Are Your Service Experiences Memorable to Customers?

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Does the service experience build loyalty? Are customers motivated to engage more with your company? Here are some insights from our recent webinar.

Being in the Age of the Customer means customers have voice, choice and power—and they’re constantly using all three. Customers demand real-time responses from brands that they expect to proactively “know me, remember me, listen to me and help me with personalized solutions.”  It’s a tall order for even the best contact centers! How do you begin to deliver on all this?

Webinar presenters Amy Latzer, COO of 211 LA County, and JaNae Forshee, inContact’s Sr. WFO Practice Manager, agreed that responding to customer service demands begins with deeper insights into what it means to actually be a customer. Contact center leaders can understand the customer experience first-hand by:

  • Being the customer. Call your own contact center—and listen.
  • Talking to others who call your center. Customers want to talk about their experiences and will appreciate the fact that you’ve even asked!

Next, how do you identify what matters most to customers—and then act on those insights? Customers don’t really care about impressive metrics, from satisfaction to FCR rates to measures of purchase and loyalty. All they’re interested in is the quality of the experiences they’ve had with your center. Therefore, Latzer and Forshee said, ALL supporting metrics need to roll up into a measure of the quality of the  experience.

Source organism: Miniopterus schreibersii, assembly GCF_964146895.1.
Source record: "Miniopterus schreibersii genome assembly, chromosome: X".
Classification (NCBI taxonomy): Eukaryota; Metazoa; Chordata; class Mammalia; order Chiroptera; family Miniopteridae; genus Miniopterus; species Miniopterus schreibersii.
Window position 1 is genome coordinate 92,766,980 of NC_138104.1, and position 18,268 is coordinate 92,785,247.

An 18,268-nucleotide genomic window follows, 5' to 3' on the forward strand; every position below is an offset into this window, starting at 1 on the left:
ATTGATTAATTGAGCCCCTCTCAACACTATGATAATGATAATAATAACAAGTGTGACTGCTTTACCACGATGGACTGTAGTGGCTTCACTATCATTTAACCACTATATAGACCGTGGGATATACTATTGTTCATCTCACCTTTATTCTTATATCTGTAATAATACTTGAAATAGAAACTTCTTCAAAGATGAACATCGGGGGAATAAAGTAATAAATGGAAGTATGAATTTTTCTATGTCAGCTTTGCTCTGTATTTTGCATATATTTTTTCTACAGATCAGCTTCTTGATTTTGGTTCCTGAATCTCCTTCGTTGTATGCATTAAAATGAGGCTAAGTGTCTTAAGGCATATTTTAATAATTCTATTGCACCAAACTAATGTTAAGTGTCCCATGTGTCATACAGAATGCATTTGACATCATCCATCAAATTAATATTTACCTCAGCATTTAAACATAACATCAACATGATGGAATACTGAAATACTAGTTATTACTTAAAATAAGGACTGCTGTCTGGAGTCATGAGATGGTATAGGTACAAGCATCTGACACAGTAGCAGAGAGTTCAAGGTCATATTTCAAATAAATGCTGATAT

While most, if not all, metrics have value, nothing beats getting information, opinions and impressions directly from the customer, preferably immediately after the call. Two important tools for doing this:

  • Post-call surveys that get feedback from the customer that is not influenced by the agent. This information can be used to change behaviors and even drive improvement in the culture.
  • Speech analytics that analyze elements like callers’ tone and emotion. From this data, you learn the why’s behind the calls—key call drivers that can also signal problems early on.

Synthesizing various types of data enables you to “tell stories” in your organization that will help drive change and understanding on many different levels. This will also help you anticipate and model the customer experience for the future, because contact center leaders must understand the customer experience across all touch points and all channels.  In fact, this profound knowledge of your customers will empower your entire organization to create experiences that are unique, individual and effective.

Latzer and Forshee agreed, too, that the impact of the agent on the customer experience can’t be overstated. They advised contact center leaders to take the time and make the investment in “getting it right” when hiring agents, including having candidates simulate calls, riff beyond the script and even, undergo some testing.

Missed the webinar, view the recording now.